Clark - The Last Panthers

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  • The Last Panthers is a six-episode mini-series loosely based on a real-life network of Slavic thieves, nicknamed "Pink Panthers" by Interpol, who were notorious from the '90s onwards for their audacious crimes. They're said to have perpetrated "some of the most glamorous heists in criminal history," with one criminologist having called their work a form of artistry. It's all so ripe for the screen that it's no wonder the story recently became a TV show. Aired late last year on Sky Atlantic in the UK and Canal+ in France (SundanceTV brings it to the US in April), The Last Panthers has a look and tone that's grown all too common in the crime-thriller genre, complete with handheld camerawork, desaturated color, morally ambiguous protagonists, bedraggled backdrops and a moody atmosphere. (The opening credits look ripped straight from True Detective.) But the show has its more noteworthy qualities, too. The cast includes Samantha Morton, John Hurt and A Prophet's Tahar Rahim, and the soundtrack is a bespoke score by Warp artist Chris Clark. This is the first time Clark has written music for TV, and like the story of the Pink Panthers, it seems crazy to have taken this long getting him on screen. Nevermind the "cinematic" qualities of albums like Body Riddle and Clark, it's the Berlin-based producer's versatility with emotion, texture and instrumentation that makes him ideal. The 19 cues culled from The Last Panthers' OST, ranging between 57 seconds and five-plus minutes, use choral singing, piano, strings, live drums, guitar, glockenspiel, modular synths and other electronics—common tools harnessed here to sound unreal and severe. If not for song titles like "Strangled To Death In A Public Toilet" and the general lack of beats, it could be easy to confuse The Last Panthers for an actual Clark album. The sequencing is what does it: from "Back To Belgrade" on through the third part of "Hide On The Treads," a seamless narrative is outlined by a wide yet controlled palette. Because the show's characters are largely brooding and conflicted, it falls on the music to magnify their internal feelings. This makes for an intense record, full of tension, despair and fleeting moments of joy. "Naomi Pleen," the piano theme for our ethically upright lead, played by Samantha Morton, is both hopeful and discordant. "Dead Eyes For Zvlatko / Heaven Theme" blends industrial ambience into euphoric synth pads. Those kinds of rich contrasts are hallmarks of Clark's best work. For most of The Last Panthers, Clark invigorates his usual techniques with new instruments or unique sound design; it sounds entirely possible that "Open Foe" and "Actual Jewels" reprise ideas from Body Riddle. There are some exceptions—"Brother Killer" might owe its disquieting tones to Aphex Twin's drukqs, "Cryogenic" sounds unusually indebted to Brian Eno—but such stylistic variations are to be expected on a soundtrack. As composer Ólafur Arnalds shared in our recent feature on electronic music in film and television, "The perfect movie soundtrack is one that accommodates the picture perfectly but works without it." The Last Panthers goes further, illustrating a picture of its own.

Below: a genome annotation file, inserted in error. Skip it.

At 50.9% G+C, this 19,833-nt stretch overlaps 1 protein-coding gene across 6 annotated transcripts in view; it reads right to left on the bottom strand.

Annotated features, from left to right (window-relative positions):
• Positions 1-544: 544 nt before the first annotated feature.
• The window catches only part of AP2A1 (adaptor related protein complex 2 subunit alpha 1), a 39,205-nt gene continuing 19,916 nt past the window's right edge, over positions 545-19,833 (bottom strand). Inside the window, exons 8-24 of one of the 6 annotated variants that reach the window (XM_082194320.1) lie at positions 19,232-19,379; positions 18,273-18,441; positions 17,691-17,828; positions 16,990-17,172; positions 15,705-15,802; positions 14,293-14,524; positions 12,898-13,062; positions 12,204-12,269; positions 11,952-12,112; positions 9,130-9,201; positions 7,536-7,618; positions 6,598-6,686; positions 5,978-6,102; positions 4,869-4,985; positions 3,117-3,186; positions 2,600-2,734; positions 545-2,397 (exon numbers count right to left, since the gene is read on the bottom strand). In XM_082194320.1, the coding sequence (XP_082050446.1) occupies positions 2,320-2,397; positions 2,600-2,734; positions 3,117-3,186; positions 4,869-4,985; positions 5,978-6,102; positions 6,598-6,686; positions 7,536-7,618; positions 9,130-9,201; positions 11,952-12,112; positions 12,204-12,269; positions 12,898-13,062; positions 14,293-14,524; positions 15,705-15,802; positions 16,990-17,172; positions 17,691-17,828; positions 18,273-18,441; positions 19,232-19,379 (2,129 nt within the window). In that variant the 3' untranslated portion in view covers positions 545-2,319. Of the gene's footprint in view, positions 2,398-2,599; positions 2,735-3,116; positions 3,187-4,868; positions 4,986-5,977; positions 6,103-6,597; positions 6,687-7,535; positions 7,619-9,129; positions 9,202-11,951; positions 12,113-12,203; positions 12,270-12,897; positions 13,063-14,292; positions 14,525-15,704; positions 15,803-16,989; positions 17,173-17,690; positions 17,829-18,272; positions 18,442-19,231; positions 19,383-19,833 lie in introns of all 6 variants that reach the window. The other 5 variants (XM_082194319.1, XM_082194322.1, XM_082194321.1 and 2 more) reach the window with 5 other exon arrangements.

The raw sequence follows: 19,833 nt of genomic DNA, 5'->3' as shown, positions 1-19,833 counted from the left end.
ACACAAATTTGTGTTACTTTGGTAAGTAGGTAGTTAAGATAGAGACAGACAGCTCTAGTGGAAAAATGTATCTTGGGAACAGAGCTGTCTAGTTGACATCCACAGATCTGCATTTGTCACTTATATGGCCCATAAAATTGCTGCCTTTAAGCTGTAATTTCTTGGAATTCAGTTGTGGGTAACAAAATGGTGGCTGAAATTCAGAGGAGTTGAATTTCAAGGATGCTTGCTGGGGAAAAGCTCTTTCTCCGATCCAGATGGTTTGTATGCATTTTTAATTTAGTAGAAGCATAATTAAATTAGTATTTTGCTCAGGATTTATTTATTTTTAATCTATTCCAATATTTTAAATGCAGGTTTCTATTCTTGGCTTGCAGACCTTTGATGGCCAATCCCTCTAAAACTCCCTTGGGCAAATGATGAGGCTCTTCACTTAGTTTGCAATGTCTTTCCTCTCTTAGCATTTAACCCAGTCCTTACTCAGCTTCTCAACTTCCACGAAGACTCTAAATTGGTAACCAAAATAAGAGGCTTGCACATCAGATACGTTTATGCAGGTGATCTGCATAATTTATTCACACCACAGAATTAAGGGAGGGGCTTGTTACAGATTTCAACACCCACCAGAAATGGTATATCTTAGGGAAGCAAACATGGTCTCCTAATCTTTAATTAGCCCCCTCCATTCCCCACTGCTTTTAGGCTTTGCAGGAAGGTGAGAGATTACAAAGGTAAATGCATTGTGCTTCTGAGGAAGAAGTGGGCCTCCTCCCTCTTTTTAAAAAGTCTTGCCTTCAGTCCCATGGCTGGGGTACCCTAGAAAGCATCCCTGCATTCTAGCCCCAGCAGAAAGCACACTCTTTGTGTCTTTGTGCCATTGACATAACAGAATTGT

• Tracklist
      01. Back To Belgrade 02. Hiero-Bosch For Khalil 03. Diamonds Aren't Forever 04. Panthers Bass Plock 05. Chloroform Sauna 06. Serbian Daffodil 07. Naomi Pleen 08. Open Foe 09. Strangled To Death In A Public Toilet 10. Cryogenic 11. Brother Killer 12. Omni Vignette 13. Actual Jewels 14. Dead Eyes For Zvlatko / Heaven Theme 15. Diamonds Aren't Forever II 16. Upward Evaporation 17. Hide On The Treads 1 18. Hide On The Treads 2 19. Hide On The Treads 3